Iris koreana ex Byeonsanbando,S.Korea
Iris odaesanensis ex Chuwang-san,S.Korea
Iris prismatica maroon
Irls verna col. KY
Not so good of a pic, but don't we all need something about now?
I placed my SIGNA order just after Christmas so I guess it will be a few weeks yet until I get mine. I ordered only versicolor-siberica crosses and hookeri-setosa forms...that's my breeding focus group but thinking back, i should have tried some of the more unusual species like you did Rick.
It was just after Christmas when I placed my NARGS order so I might have to wait a while yet...I am anxious as most will need strat first so I expect it will be April before the seeds actually germinate. I checked on my startifying AGS seeds in the root cellar and three Allium, 2 campanula and 2 Sorbus germinated in the dark at 3 C! The Allium amd Sorbus look fine now that they have been moved into the light but the Campanula were so spindly that they were lost. I certainly did not expect Campanula to germinate under such cold conditions.
I'd be interested to know which species those were (of each genus) that germinated at 3C. I would suspect the Alliums would be winter growers in their native haunts? Or perhaps not since they are bulbous. Deno lists a few that germinate at 40F, but didn't test beesianum, macranthum or wallichii.
BTW, do we all know that Tom Clothier (on his site) has a consolidated listing of Deno tested species from all three books on one excel spreadsheet? It's quite handy.
It was great meeting with you too, Todd, and a very nice presentation you did at CRAGS tonight! Your plant knowledge astounds me (although I did expect it)! By the way, I grow Hutchinsia alpina (which you mentioned wanting seeds for) and can try to collect some for you.
Yeah, I hope "Codonopsis grey" is correctly C. grey-wilsonii; the species name was incomplete in the SRGC list for some reason. I got all of my requested seeds from SRGC the other day, with the exception of #4052 Castilleja unalaschcensis. I got #4062 Chelone glabra instead - not anything I was interested in! Oh well, just a little boo-boo on someone's part. (Germinating the Castilleja probably would have taken far more fussing than I could stand anyway!)
From NARGS, I ordered:
Achillea ageratifolia ssp. aizoon (lost my species after a couple years... dang.)
Callianthemum anemonoides or kernerianum
Cyclamen alpinum and hederifolium (OK, I'll try again with the latter...)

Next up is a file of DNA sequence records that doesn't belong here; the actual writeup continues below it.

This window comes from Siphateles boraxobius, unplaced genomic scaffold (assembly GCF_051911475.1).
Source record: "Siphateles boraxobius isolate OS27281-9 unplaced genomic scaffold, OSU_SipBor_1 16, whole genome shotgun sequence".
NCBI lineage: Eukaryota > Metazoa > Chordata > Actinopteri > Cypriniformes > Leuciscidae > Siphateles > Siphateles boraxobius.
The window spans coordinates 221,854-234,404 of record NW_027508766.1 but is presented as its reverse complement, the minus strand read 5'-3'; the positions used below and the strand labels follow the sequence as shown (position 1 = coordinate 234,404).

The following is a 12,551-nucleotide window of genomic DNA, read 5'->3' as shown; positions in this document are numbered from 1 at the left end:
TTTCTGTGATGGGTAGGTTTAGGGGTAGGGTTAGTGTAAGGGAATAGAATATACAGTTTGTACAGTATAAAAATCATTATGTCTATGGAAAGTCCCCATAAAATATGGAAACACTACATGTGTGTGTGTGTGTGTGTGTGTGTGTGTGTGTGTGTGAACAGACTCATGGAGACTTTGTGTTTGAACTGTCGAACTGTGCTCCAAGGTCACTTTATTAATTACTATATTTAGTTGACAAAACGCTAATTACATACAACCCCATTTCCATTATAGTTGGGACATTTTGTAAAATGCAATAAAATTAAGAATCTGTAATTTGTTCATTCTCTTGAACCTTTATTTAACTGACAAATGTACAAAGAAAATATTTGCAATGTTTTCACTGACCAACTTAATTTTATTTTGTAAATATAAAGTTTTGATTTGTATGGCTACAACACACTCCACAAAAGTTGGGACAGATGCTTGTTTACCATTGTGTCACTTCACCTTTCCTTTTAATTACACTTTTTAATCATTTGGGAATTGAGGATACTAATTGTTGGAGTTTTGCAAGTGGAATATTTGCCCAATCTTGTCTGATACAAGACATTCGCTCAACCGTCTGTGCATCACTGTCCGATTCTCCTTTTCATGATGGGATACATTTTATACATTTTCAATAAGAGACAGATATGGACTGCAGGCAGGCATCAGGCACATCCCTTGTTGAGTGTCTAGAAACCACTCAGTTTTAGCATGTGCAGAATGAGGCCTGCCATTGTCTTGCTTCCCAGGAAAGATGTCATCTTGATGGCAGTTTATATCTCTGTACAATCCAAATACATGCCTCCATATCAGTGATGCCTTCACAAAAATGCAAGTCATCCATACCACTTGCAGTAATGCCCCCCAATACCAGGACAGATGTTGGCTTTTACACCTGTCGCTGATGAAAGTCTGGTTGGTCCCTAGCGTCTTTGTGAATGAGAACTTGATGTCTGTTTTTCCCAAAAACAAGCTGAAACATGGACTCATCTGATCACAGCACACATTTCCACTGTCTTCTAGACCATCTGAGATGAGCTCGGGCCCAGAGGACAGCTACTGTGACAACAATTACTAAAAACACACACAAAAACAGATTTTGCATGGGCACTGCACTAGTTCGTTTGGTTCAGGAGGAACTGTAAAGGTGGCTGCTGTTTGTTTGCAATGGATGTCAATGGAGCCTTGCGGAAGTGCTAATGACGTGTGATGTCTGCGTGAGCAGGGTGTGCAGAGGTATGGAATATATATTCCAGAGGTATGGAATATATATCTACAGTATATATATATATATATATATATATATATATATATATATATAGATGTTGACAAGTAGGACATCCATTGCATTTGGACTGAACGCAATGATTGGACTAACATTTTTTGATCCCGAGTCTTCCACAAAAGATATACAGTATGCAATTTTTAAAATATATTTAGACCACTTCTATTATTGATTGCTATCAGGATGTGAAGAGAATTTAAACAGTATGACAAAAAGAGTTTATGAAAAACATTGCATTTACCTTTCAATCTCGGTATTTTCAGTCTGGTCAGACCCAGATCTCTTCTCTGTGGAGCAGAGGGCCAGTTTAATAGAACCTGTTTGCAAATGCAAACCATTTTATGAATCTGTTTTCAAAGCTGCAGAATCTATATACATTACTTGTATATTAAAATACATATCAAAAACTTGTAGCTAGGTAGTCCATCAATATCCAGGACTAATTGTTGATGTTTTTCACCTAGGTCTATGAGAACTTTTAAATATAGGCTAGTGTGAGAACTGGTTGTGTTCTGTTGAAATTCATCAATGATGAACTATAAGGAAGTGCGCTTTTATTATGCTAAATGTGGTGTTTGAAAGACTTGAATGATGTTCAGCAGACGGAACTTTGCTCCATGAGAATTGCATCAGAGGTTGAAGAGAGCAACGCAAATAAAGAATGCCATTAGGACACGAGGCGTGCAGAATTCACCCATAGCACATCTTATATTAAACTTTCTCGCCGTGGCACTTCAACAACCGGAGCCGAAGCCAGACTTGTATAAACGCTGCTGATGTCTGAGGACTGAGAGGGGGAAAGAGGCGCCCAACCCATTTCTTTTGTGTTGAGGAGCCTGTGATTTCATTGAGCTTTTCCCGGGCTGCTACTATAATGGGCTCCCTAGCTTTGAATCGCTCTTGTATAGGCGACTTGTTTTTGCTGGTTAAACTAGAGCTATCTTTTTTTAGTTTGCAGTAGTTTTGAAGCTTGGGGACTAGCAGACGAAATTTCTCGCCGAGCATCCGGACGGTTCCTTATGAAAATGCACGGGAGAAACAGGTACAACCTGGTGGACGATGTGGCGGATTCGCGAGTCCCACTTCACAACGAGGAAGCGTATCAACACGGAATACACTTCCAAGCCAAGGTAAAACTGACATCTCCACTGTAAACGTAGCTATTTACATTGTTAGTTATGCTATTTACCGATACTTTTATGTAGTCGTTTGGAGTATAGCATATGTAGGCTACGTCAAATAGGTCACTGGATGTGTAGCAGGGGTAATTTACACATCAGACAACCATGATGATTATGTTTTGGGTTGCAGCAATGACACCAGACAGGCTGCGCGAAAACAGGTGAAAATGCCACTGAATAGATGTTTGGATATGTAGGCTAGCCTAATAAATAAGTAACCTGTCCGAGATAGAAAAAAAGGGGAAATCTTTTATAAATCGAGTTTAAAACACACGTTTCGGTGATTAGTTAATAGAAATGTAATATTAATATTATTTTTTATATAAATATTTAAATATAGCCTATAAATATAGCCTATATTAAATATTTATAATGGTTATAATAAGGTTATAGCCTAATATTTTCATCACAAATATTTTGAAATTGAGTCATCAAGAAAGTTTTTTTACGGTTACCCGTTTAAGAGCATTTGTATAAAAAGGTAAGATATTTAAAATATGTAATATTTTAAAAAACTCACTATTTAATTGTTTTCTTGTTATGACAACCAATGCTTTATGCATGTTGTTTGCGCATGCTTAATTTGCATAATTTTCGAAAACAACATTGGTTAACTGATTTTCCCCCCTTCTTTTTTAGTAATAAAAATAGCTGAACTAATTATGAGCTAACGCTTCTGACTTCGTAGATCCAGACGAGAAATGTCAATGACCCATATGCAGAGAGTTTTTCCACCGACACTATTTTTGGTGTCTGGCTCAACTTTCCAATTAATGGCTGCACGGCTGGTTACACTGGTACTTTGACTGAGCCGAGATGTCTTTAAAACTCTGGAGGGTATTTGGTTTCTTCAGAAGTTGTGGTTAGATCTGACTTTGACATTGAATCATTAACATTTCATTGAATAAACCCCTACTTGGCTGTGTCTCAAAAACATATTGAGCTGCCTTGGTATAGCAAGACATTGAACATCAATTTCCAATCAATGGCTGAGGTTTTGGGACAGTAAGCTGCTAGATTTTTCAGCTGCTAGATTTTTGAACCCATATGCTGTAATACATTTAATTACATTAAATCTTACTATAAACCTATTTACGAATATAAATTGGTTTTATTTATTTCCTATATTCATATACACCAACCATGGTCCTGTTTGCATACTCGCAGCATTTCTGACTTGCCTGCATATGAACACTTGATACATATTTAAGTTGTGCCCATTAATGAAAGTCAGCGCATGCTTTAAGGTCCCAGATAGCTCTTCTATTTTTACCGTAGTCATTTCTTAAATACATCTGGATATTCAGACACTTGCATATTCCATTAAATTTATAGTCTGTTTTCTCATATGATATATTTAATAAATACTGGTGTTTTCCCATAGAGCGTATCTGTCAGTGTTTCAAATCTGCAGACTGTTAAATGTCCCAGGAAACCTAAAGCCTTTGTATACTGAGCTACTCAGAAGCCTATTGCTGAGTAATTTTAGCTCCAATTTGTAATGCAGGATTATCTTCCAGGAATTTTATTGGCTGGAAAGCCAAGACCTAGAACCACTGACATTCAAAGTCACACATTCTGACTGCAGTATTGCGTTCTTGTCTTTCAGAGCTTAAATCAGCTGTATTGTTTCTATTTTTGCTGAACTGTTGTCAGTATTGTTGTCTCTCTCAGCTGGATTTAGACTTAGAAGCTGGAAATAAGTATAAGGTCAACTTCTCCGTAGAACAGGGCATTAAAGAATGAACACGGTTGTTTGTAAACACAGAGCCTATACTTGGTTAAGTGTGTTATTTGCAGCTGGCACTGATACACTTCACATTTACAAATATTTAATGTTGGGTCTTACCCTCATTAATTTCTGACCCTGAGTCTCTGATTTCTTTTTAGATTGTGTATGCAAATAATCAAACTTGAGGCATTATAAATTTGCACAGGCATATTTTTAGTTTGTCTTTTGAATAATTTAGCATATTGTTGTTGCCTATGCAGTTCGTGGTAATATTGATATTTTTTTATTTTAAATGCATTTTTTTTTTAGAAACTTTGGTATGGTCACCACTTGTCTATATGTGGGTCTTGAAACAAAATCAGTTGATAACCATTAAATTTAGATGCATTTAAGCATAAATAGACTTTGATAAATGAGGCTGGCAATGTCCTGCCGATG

C. purpurascens (trying to get some more leaf variety)
Dianthus petraeus ssp noeanus
Hepatica americana & maxima
Pelargonium endlerichianum (I have not given up on this one yet, assuming I can germinate it.)
Pulsatilla chinensis, jarmilae, kostyczewii (following your lead, Rick!)
Soldanella alpina or any other soldanella
Rick, glad to see you posted your Pulsatilla turcz... on NARGS - I was hoping you would! Looking forward to more photos from you!
The P. turczaninovii was a test in preparation. Gosh, I only did it a couple days ago and already you found it. I've been enjoying yours and Todds contributions very much. Yes, more to come, eventually, and to add to your how many hundreds (and Todd's-guessing 1000s)?
BTW, I had no idea 72 ppi was max for screens. The "about photos for the WIKI" was helpful.
A nice and varied selection, Alta. I still have Achillea ageratifolia in a trough, since 2004. A. sikokianum grew very easily from seed for me, but in their fourth winter, every one of them (of at least five) died.
I just downloaded Jānis Rukšāns' catalog for giggles, or . . . maybe not . . .
After sitting the year out last year, thinking I might move,
I did get my order in this year. I did some nice selections
from leftover seed from last years' NARGS that I'm trying
now. I'm such an amateur compared to you folks. Here's
what I have started (I know the cyclamen probably isn't
viable after a year but I'll give it a go anyway).
As I added your results to my master list (mostly Deno), I noticed he listed L. flos-jovis as a 70D germinator (70F in the dark). I guess only time will tell if yours is what it is, or there have been cases when cultivars or varieties of the same species germinate differently.
Leftwood wrote:As I added your results to my master list (mostly Deno), I noticed he listed L. flos-jovis as a 70D germinator (70F in the dark). I guess only time will tell if yours is what it is, or there have been cases when cultivars or varieties of the same species germinate differently.
Hmmmm, I think I would be very hesitant about suggesting that seed germination behavior could necessarily be used to verify a plant ID...
In Deno's publications, his only sample (2nd Supplement) of L.flos-jovis was seeds that had been dry-stored for 4 years; 29% of these germinated at 70D, but since he did not publish the results of any experiments with fresh or fresher seed, the comparison is not available. While the great value of Deno's work is to show the most effective method for germinating seeds, many of his experiments with other seeds shows certain percentages of germination no matter what the treatment (dark, light, cold-warm, warm-cold). In other words, it seems it's sometimes possible to get a little bit of germination (though not the best germination) in different ways or even by shortcutting the treatment. ;>)
You're right alta, I've noticed that too, and I didn't go back to look at the particulars of his trial on flos-jovis.
Indeed within a species germination variation does occur, and not always just according subspecies or variety. Of course I did not mean to infer that Todd's flos-jovis seed were not genuine, only that the seemingly odd germination variation raised the question. I stand by it as a valid query, at least at the time.